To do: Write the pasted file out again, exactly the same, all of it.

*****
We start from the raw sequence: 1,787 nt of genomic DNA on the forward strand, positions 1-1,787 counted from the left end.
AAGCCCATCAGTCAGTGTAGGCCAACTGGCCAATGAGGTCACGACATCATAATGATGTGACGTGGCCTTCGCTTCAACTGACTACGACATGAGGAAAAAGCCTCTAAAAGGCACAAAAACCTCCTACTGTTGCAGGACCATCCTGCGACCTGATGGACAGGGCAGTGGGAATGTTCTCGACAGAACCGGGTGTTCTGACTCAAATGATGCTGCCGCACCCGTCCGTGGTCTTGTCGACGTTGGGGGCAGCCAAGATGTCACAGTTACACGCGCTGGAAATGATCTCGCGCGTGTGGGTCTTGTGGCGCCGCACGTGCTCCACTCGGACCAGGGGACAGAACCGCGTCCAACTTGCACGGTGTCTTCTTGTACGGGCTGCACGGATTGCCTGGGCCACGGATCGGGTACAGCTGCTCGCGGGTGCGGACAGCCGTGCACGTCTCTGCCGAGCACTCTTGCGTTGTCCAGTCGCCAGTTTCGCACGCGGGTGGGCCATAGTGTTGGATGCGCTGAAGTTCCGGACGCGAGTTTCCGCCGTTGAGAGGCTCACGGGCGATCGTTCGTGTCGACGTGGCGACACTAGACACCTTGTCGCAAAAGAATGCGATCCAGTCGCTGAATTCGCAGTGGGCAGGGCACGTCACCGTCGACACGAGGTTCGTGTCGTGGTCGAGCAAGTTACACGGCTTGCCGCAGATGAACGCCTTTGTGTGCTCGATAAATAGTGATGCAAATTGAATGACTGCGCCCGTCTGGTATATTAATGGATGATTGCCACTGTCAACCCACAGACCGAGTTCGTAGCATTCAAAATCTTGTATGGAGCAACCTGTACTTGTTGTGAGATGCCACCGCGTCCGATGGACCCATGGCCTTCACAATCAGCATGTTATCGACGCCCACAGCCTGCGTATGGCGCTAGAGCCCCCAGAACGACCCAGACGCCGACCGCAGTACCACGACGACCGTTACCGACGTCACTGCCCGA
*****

We start from the raw sequence: 1,787 nt of genomic DNA on the forward strand, positions 1-1,787 counted from the left end.
AAGCCCATCAGTCAGTGTAGGCCAACTGGCCAATGAGGTCACGACATCATAATGATGTGACGTGGCCTTCGCTTCAACTGACTACGACATGAGGAAAAAGCCTCTAAAAGGCACAAAAACCTCCTACTGTTGCAGGACCATCCTGCGACCTGATGGACAGGGCAGTGGGAATGTTCTCGACAGAACCGGGTGTTCTGACTCAAATGATGCTGCCGCACCCGTCCGTGGTCTTGTCGACGTTGGGGGCAGCCAAGATGTCACAGTTACACGCGCTGGAAATGATCTCGCGCGTGTGGGTCTTGTGGCGCCGCACGTGCTCCACTCGGACCAGGGGACAGAACCGCGTCCAACTTGCACGGTGTCTTCTTGTACGGGCTGCACGGATTGCCTGGGCCACGGATCGGGTACAGCTGCTCGCGGGTGCGGACAGCCGTGCACGTCTCTGCCGAGCACTCTTGCGTTGTCCAGTCGCCAGTTTCGCACGCGGGTGGGCCATAGTGTTGGATGCGCTGAAGTTCCGGACGCGAGTTTCCGCCGTTGAGAGGCTCACGGGCGATCGTTCGTGTCGACGTGGCGACACTAGACACCTTGTCGCAAAAGAATGCGATCCAGTCGCTGAATTCGCAGTGGGCAGGGCACGTCACCGTCGACACGAGGTTCGTGTCGTGGTCGAGCAAGTTACACGGCTTGCCGCAGATGAACGCCTTTGTGTGCTCGATAAATAGTGATGCAAATTGAATGACTGCGCCCGTCTGGTATATTAATGGATGATTGCCACTGTCAACCCACAGACCGAGTTCGTAGCATTCAAAATCTTGTATGGAGCAACCTGTACTTGTTGTGAGATGCCACCGCGTCCGATGGACCCATGGCCTTCACAATCAGCATGTTATCGACGCCCACAGCCTGCGTATGGCGCTAGAGCCCCCAGAACGACCCAGACGCCGACCGCAGTACCACGACGACCGTTACCGACGTCACTGCCCGA